Monthly Archives: September 2014

 

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Communication Tips and Activities for a Child to do with their Loved One with Dementia

An Alzheimer’s diagnosis can be confusing for everyone involved-but a child might have more questions as to what is happening. The following are tips that all families can use when communicating with a loved one with dementia, as well as activities that children can engage in with their loved one.     The National Institute […]
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5 Warning Signs Loved Ones Should Not Avoid when it comes to Dementia

On September 21, World Alzheimer’s Day, awareness surrounding the disease is heightened and people are engaging in conversations about the illness and how it effects everyone involved. More than 5 million people are living with Alzheimer’s disease, and according to the Alzheimer’s Association, every 67 seconds someone develops Alzheimer’s. Since there is no cure for […]
Danilo Rizzuti

Memory Slips Could Signal Dementia

Elderly people who are experiencing memory lapses are more likely to be diagnosed with dementia later on, according to new research. It suggests those with memory complaints are three times more likely to develop mild cognitive impairment within nine years; within 12 years, 80 percent had full-blown dementia. Study author Richard Kryscio, associate director of […]
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Impaired Brain Signaling Pathway may cause Alzheimer’s

Scientists from the Mayo Clinic in Jacksonville, FL have found a defect in a brain signaling pathway that may contribute to the development of Alzheimer’s disease. This could lead to new prevention and treatment strategies.     Past studies suggest Alzheimer’s results from too much of a protein called beta-amyloid in the brain. The Mayo […]
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Down Syndrome Study provides more clues about Alzheimer’s Disease

According to a new study from the University of Wisconsin-Madison’s Waisman Center, the protein commonly associated with Alzheimer’s disease, amyloid-β, and its impact on memory may not be as clear as previously thought. Lead study author Sigan Hartley, UW-Madison assistant professor of human development and family studies, and Brad Christian, UW-Madison associate professor of medical […]
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The Best Books to Help Explain Alzheimer’s Disease to a Child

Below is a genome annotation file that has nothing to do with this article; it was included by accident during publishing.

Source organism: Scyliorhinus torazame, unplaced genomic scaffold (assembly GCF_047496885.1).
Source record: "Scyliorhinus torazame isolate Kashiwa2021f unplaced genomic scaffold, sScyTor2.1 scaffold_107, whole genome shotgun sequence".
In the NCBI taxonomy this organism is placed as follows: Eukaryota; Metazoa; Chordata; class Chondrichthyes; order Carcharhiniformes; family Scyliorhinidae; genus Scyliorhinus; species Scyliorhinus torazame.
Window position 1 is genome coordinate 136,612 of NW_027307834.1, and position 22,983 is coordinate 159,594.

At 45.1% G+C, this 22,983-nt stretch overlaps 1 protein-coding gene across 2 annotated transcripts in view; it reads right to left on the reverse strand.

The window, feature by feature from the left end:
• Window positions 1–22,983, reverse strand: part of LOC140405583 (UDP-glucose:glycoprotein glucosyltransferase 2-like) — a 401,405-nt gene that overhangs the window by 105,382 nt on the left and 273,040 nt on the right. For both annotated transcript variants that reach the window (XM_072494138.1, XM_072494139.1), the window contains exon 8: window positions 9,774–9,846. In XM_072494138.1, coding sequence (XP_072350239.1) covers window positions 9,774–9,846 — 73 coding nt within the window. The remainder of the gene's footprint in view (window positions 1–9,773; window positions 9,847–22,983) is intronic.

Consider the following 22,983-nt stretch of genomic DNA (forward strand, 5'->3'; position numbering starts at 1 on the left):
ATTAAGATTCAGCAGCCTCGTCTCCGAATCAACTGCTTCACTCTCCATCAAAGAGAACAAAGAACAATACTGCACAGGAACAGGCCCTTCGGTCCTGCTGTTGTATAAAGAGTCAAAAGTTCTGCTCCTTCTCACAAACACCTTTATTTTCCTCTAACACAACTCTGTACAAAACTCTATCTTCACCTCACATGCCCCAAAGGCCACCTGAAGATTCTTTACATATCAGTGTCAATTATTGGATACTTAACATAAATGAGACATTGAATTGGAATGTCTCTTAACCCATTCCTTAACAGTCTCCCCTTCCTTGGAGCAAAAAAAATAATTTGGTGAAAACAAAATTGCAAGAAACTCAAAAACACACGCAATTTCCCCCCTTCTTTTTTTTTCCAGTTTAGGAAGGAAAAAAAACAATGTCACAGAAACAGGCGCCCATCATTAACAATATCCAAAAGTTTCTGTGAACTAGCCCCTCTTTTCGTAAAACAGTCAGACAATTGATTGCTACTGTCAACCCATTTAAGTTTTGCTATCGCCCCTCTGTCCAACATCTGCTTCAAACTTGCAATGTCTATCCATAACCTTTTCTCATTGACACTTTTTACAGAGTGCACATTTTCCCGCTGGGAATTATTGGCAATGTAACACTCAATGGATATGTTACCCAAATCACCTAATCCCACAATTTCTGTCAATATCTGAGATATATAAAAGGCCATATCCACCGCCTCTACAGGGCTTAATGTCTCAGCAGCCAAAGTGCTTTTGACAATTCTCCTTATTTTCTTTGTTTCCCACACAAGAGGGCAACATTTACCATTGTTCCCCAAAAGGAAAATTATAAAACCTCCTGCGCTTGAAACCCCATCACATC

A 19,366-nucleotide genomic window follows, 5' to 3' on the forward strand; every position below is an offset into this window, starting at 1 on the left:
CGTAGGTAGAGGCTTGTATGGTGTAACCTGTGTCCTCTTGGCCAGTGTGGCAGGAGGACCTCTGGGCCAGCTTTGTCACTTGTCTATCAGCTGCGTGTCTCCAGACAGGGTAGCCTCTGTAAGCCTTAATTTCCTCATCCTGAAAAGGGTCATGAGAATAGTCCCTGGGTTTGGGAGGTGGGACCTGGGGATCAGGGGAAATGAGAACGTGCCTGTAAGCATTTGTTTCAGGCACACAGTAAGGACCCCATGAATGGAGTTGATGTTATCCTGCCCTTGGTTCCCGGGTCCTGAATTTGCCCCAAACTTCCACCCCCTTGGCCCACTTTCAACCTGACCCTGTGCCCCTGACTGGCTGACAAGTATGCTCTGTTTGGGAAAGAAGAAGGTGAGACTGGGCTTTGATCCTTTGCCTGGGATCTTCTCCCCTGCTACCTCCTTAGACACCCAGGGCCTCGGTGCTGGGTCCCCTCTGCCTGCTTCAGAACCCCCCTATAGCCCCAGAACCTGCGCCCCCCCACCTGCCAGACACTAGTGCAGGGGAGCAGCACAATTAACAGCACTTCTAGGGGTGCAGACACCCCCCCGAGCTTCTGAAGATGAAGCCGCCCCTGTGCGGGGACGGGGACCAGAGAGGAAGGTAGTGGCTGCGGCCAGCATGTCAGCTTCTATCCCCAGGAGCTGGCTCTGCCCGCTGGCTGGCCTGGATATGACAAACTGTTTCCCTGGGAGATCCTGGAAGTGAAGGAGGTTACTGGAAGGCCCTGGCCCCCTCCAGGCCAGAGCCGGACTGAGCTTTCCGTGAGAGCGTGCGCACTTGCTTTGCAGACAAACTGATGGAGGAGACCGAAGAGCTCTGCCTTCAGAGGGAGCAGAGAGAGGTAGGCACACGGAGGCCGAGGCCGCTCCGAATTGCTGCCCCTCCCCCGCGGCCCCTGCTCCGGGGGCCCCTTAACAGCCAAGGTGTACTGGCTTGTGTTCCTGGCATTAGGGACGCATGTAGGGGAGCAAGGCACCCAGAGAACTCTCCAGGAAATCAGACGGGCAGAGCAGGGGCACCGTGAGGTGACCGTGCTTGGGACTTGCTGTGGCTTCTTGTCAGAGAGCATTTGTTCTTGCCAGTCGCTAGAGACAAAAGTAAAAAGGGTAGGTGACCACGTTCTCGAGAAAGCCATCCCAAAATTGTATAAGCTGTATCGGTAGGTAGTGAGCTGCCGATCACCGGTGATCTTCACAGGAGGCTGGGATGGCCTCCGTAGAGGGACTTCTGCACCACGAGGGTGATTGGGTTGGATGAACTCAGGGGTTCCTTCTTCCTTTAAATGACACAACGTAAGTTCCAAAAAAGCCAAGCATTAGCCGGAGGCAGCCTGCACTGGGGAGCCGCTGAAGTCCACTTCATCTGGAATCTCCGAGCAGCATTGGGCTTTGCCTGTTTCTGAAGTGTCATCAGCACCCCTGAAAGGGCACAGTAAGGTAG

Alzheimer’s disease can be confusing and scary for anyone, but for a child or teen, it is important to talk with them as soon as possible so they begin to understand how the disease might change the relationship they have previously shared with their loved one. It may begin with a loved one forgetting a […]
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Human Brain Compensates for Alzheimer’s-Linked Protein

A new study may offer an explanation as to why some people with a build- up of beta-amyloid deposits, the destructive protein associated with Alzheimer’s disease, never develop dementia. The study’s principal investigator Dr. William Jagust, from the University of California, Berkeley’s Helen Wills Neuroscience Institute, said, “This study provides evidence that there is plasticity […]
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Alzheimer’s Caregiving doesn’t have to be Emotionally Isolating

Alzheimer’s caregivers often feel emotionally isolated as they struggle to face the challenges they encounter on a daily basis. Sue Shipper can’t remember exactly when she became isolated from everyone in her life as she took care of her Alzheimer’s-stricken husband, Robert.   Shipper’s story is very common among Alzheimer’s caregivers whose isolation becomes a […]
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Rare Blood Type may Raise Dementia Risk

A new study finds that people with blood type AB, about 4% of the population, may have an increased risk for memory problems as they age. Over a three year study, those with blood type AB were almost twice as likely to experience memory problems as those with type O blood. Those with blood type […]
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10 Stimulating Activities for Alzheimer’s Patients

A loved one with Alzheimer’s or dementia does not have to give up things they love. In the early stages of dementia, activities can be modified to the person’s ability to help enhance the quality of life. However, as the disease progresses, it may become difficult for the person carry on a conversation, respond to […]